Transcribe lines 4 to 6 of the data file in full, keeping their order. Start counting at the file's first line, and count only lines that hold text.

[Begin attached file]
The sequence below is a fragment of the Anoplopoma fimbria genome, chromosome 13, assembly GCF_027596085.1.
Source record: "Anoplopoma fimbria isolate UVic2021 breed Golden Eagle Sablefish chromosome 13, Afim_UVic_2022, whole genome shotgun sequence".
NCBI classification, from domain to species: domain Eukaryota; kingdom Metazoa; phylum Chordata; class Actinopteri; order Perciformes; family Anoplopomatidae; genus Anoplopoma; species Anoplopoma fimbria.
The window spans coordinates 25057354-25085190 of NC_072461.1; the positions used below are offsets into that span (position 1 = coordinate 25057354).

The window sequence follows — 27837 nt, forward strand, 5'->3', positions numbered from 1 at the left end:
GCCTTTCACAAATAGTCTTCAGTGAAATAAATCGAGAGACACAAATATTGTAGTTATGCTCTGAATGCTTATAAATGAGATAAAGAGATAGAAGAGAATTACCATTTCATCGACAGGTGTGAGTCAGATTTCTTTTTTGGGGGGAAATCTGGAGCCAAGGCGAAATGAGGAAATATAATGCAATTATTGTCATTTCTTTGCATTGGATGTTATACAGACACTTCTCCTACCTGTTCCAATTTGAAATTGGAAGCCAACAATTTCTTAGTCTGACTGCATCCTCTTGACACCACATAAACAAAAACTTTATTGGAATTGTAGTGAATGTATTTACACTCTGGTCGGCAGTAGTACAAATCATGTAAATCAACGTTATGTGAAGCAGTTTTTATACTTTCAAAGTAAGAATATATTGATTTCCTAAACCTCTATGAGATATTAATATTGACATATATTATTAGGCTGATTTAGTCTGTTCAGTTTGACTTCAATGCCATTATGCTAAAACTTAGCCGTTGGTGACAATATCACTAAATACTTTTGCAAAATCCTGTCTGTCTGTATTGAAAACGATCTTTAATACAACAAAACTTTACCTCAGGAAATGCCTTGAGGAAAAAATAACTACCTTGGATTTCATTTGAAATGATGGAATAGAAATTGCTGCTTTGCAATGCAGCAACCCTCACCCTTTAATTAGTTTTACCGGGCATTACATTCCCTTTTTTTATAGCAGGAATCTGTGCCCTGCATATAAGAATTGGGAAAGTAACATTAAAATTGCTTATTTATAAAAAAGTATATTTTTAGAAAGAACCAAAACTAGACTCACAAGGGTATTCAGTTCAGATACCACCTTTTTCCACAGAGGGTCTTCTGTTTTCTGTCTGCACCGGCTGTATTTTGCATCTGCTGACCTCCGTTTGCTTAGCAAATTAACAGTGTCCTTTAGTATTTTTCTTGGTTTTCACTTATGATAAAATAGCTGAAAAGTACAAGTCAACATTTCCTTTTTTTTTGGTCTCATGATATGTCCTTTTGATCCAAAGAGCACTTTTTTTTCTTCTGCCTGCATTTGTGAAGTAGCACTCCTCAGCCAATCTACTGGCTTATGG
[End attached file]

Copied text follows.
The window spans coordinates 25057354-25085190 of NC_072461.1; the positions used below are offsets into that span (position 1 = coordinate 25057354).

The window sequence follows — 27837 nt, forward strand, 5'->3', positions numbered from 1 at the left end:
GCCTTTCACAAATAGTCTTCAGTGAAATAAATCGAGAGACACAAATATTGTAGTTATGCTCTGAATGCTTATAAATGAGATAAAGAGATAGAAGAGAATTACCATTTCATCGACAGGTGTGAGTCAGATTTCTTTTTTGGGGGGAAATCTGGAGCCAAGGCGAAATGAGGAAATATAATGCAATTATTGTCATTTCTTTGCATTGGATGTTATACAGACACTTCTCCTACCTGTTCCAATTTGAAATTGGAAGCCAACAATTTCTTAGTCTGACTGCATCCTCTTGACACCACATAAACAAAAACTTTATTGGAATTGTAGTGAATGTATTTACACTCTGGTCGGCAGTAGTACAAATCATGTAAATCAACGTTATGTGAAGCAGTTTTTATACTTTCAAAGTAAGAATATATTGATTTCCTAAACCTCTATGAGATATTAATATTGACATATATTATTAGGCTGATTTAGTCTGTTCAGTTTGACTTCAATGCCATTATGCTAAAACTTAGCCGTTGGTGACAATATCACTAAATACTTTTGCAAAATCCTGTCTGTCTGTATTGAAAACGATCTTTAATACAACAAAACTTTACCTCAGGAAATGCCTTGAGGAAAAAATAACTACCTTGGATTTCATTTGAAATGATGGAATAGAAATTGCTGCTTTGCAATGCAGCAACCCTCACCCTTTAATTAGTTTTACCGGGCATTACATTCCCTTTTTTTATAGCAGGAATCTGTGCCCTGCATATAAGAATTGGGAAAGTAACATTAAAATTGCTTATTTATAAAAAAGTATATTTTTAGAAAGAACCAAAACTAGACTCACAAGGGTATTCAGTTCAGATACCACCTTTTTCCACAGAGGGTCTTCTGTTTTCTGTCTGCACCGGCTGTATTTTGCATCTGCTGACCTCCGTTTGCTTAGCAAATTAACAGTGTCCTTTAGTATTTTTCTTGGTTTTCACTTATGATAAAATAGCTGAAAAGTACAAGTCAACATTTCCTTTTTTTTTGGTCTCATGATATGTCCTTTTGATCCAAAGAGCACTTTTTTTTCTTCTGCCTGCATTTGTGAAGTAGCACTCCTCAGCCAATCTACTGGCTTATGG